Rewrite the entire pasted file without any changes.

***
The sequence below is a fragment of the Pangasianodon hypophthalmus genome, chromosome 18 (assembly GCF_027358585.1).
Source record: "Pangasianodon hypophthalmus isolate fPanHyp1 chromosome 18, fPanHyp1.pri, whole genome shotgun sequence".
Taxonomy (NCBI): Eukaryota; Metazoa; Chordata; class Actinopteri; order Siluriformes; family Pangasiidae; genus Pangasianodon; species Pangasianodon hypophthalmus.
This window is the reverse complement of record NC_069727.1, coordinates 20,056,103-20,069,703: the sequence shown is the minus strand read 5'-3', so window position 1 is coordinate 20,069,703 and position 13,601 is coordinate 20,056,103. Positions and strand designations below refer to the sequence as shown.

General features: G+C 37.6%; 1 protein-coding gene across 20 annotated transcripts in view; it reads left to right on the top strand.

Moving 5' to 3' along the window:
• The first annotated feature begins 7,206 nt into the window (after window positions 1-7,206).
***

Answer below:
The sequence below is a fragment of the Pangasianodon hypophthalmus genome, chromosome 18 (assembly GCF_027358585.1).
Source record: "Pangasianodon hypophthalmus isolate fPanHyp1 chromosome 18, fPanHyp1.pri, whole genome shotgun sequence".
Taxonomy (NCBI): Eukaryota; Metazoa; Chordata; class Actinopteri; order Siluriformes; family Pangasiidae; genus Pangasianodon; species Pangasianodon hypophthalmus.
This window is the reverse complement of record NC_069727.1, coordinates 20,056,103-20,069,703: the sequence shown is the minus strand read 5'-3', so window position 1 is coordinate 20,069,703 and position 13,601 is coordinate 20,056,103. Positions and strand designations below refer to the sequence as shown.

General features: G+C 37.6%; 1 protein-coding gene across 20 annotated transcripts in view; it reads left to right on the top strand.

Moving 5' to 3' along the window:
• The first annotated feature begins 7,206 nt into the window (after window positions 1-7,206).